Diane Jones - A three-time breast cancer survivor
There is a life after a diagnosis of breast cancer!
I am a 25-year breast cancer survivor proving that there are new experiences, gifts and accomplishments still waiting for you!
Breast cancer survivors are doing incredible things. They are climbing mountains, running marathons, writing books, painting, running their first ever 5K in the Women’s Only 5K Walk & Run – doing things they never thought they could. They are out there sharing messages of hope and inspiring others.
I have heard the words “you have breast cancer” three times. The first time I heard those words was in 1986 when I was just 33 years old (OK, so now you know how old I am). In 1986, no one talked about breast cancer – they whispered. There were very few resources. My treatment was a bit unconventional for the times – I had a lumpectomy and radiation therapy. I was single at the time, and I can tell you, these were very scary days for me – but I stayed strong.
In 1988, during a follow-up mammogram more cancer cells were found. I was told “you have breast cancer” once again. The mammogram detected the cells, and surgery followed.
All seemed well, until the day in June 1995, while performing my monthly breast self-exam (which I tried to follow faithfully – but slacked like some of us tend to do) – I discovered a lump in the same breast. After the biopsy and hearing those words again - “You have breast cancer” – I sought out a second opinion and chose to go with a comprehensive cancer center in Richmond, VA (where I was living and where I grew up). A mastectomy, chemotherapy and five years of Tamoxifen was my plan – and with the help of friends and family, I got through it all. They gave me strength, hope, love and the courage to fight.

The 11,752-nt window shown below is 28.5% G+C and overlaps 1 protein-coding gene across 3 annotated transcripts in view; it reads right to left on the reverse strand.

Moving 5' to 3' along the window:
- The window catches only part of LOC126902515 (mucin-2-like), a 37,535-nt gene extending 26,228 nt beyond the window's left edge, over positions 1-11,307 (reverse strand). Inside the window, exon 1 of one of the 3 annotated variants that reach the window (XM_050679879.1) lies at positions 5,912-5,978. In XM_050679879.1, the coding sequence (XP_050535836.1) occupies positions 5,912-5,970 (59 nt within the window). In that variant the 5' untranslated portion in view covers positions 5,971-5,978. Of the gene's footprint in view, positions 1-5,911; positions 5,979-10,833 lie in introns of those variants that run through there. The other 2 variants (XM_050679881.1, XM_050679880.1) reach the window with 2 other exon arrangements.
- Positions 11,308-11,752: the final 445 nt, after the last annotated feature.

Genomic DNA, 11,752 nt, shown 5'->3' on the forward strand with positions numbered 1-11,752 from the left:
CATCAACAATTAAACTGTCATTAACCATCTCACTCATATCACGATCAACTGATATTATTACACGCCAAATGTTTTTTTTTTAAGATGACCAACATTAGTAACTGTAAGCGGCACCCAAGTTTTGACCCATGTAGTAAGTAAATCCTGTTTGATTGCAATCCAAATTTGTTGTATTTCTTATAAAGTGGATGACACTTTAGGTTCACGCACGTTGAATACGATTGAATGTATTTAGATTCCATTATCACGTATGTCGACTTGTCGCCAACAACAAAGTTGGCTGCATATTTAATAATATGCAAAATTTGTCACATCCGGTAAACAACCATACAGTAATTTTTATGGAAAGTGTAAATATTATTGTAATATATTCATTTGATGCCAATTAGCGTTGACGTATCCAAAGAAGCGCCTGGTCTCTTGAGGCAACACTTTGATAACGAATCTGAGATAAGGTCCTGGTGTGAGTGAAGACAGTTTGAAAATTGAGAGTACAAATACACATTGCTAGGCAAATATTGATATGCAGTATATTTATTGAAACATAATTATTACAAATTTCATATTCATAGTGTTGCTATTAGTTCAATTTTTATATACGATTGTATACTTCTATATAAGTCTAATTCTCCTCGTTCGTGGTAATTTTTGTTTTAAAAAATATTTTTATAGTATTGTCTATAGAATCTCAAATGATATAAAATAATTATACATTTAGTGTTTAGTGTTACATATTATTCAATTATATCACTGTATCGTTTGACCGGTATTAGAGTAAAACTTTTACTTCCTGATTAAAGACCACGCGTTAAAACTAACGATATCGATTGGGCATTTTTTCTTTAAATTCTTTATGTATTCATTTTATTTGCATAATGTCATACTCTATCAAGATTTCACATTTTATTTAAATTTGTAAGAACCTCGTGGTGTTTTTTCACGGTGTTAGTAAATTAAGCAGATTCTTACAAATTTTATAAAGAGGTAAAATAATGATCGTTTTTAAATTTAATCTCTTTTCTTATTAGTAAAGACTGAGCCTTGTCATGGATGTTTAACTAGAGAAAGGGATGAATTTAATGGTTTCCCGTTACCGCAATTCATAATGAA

My journey with breast cancer has opened many doors for me. So many special people have come into my life; opportunities and experiences have allowed me to grow and use this challenge to reach out and help others. I’m doing things I never thought I would do! These include invitations to the White House (yes THE White House); being the Survivor Winner five years in a row in the Susan G. Komen Richmond Race for the Cure; public speaking – sharing my story; completing several Sprint Triathlons- competing in my first Sprint at age 51. The list can go on and on!
Since moving to Greensboro four years ago, the Women’s Only 5K has been just one more door opened to me. I have been involved with this wonderful community event every year since moving here. I have been a coach, helping train women who had never run before run their first ever 5K. Through Janes on the Run, I have been a course monitor, and this year I am assisting with the Girls’ Only event. Not only does this event celebrate survivors, we remember those who lost their fight with breast cancer. The event reminds us all of the importance of early detection. And, this event raises funds to pay for mammograms for women who might not otherwise be able to afford one.
Since my first diagnosis in 1986, we have come a long way in the areas of new treatments, medical advances and in raising awareness. But we still have a long way to go – we have more work to do. And, thanks to the Women’s Only 5K - we are still pressing ahead and making a difference!
My messages are: Encourage everyone you know to get their mammogram, schedule that doctor’s appointment and do their monthly self-exam. Continue a healthy lifestyle. Walk, run, be active. Feed your spiritual self. Eat healthy. Being healthy, proactive and taking care of yourself will help you, should you ever face any type of diagnosis. Not only will you be in good physical condition to fight the challenge ahead – you will also be mentally prepared with a spirit to fight.
And remember: There is a life after a diagnosis of breast cancer!